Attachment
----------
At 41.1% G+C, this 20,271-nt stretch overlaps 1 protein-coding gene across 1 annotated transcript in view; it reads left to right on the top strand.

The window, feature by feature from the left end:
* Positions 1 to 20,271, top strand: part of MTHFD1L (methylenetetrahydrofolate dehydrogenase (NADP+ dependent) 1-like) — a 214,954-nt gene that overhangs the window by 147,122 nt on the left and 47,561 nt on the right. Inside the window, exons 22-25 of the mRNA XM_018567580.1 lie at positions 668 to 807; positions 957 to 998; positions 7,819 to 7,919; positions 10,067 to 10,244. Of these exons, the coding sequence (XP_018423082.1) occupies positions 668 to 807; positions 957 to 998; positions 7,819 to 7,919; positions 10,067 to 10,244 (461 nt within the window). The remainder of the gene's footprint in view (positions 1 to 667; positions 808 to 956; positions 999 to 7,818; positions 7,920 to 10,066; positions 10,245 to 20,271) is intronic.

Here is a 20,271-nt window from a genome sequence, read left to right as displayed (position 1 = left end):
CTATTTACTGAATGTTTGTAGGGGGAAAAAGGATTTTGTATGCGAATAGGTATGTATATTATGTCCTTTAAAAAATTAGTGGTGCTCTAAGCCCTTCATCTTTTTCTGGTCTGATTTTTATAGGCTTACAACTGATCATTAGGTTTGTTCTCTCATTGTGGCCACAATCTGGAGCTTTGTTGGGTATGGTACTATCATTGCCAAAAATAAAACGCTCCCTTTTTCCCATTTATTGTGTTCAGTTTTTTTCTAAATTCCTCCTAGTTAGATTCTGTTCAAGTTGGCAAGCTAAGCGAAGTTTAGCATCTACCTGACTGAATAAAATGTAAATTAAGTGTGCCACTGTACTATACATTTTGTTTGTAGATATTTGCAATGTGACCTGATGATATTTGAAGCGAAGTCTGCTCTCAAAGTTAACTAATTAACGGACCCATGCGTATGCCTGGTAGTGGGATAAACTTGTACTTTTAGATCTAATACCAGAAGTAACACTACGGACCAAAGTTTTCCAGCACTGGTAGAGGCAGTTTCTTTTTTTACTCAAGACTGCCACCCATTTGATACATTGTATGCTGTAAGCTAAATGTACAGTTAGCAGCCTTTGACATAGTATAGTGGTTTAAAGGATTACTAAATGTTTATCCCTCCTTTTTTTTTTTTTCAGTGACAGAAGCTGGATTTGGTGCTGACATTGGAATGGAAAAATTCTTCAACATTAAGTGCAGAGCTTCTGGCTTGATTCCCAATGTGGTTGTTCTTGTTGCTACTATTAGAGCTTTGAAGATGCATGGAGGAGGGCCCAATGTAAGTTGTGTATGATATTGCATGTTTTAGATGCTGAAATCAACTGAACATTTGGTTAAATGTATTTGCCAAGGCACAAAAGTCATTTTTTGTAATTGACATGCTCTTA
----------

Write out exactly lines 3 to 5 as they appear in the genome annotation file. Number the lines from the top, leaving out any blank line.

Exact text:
* Positions 1 to 20,271, top strand: part of MTHFD1L (methylenetetrahydrofolate dehydrogenase (NADP+ dependent) 1-like) — a 214,954-nt gene that overhangs the window by 147,122 nt on the left and 47,561 nt on the right. Inside the window, exons 22-25 of the mRNA XM_018567580.1 lie at positions 668 to 807; positions 957 to 998; positions 7,819 to 7,919; positions 10,067 to 10,244. Of these exons, the coding sequence (XP_018423082.1) occupies positions 668 to 807; positions 957 to 998; positions 7,819 to 7,919; positions 10,067 to 10,244 (461 nt within the window). The remainder of the gene's footprint in view (positions 1 to 667; positions 808 to 956; positions 999 to 7,818; positions 7,920 to 10,066; positions 10,245 to 20,271) is intronic.

Here is a 20,271-nt window from a genome sequence, read left to right as displayed (position 1 = left end):
CTATTTACTGAATGTTTGTAGGGGGAAAAAGGATTTTGTATGCGAATAGGTATGTATATTATGTCCTTTAAAAAATTAGTGGTGCTCTAAGCCCTTCATCTTTTTCTGGTCTGATTTTTATAGGCTTACAACTGATCATTAGGTTTGTTCTCTCATTGTGGCCACAATCTGGAGCTTTGTTGGGTATGGTACTATCATTGCCAAAAATAAAACGCTCCCTTTTTCCCATTTATTGTGTTCAGTTTTTTTCTAAATTCCTCCTAGTTAGATTCTGTTCAAGTTGGCAAGCTAAGCGAAGTTTAGCATCTACCTGACTGAATAAAATGTAAATTAAGTGTGCCACTGTACTATACATTTTGTTTGTAGATATTTGCAATGTGACCTGATGATATTTGAAGCGAAGTCTGCTCTCAAAGTTAACTAATTAACGGACCCATGCGTATGCCTGGTAGTGGGATAAACTTGTACTTTTAGATCTAATACCAGAAGTAACACTACGGACCAAAGTTTTCCAGCACTGGTAGAGGCAGTTTCTTTTTTTACTCAAGACTGCCACCCATTTGATACATTGTATGCTGTAAGCTAAATGTACAGTTAGCAGCCTTTGACATAGTATAGTGGTTTAAAGGATTACTAAATGTTTATCCCTCCTTTTTTTTTTTTTCAGTGACAGAAGCTGGATTTGGTGCTGACATTGGAATGGAAAAATTCTTCAACATTAAGTGCAGAGCTTCTGGCTTGATTCCCAATGTGGTTGTTCTTGTTGCTACTATTAGAGCTTTGAAGATGCATGGAGGAGGGCCCAATGTAAGTTGTGTATGATATTGCATGTTTTAGATGCTGAAATCAACTGAACATTTGGTTAAATGTATTTGCCAAGGCACAAAAGTCATTTTTTGTAATTGACATGCTCTTA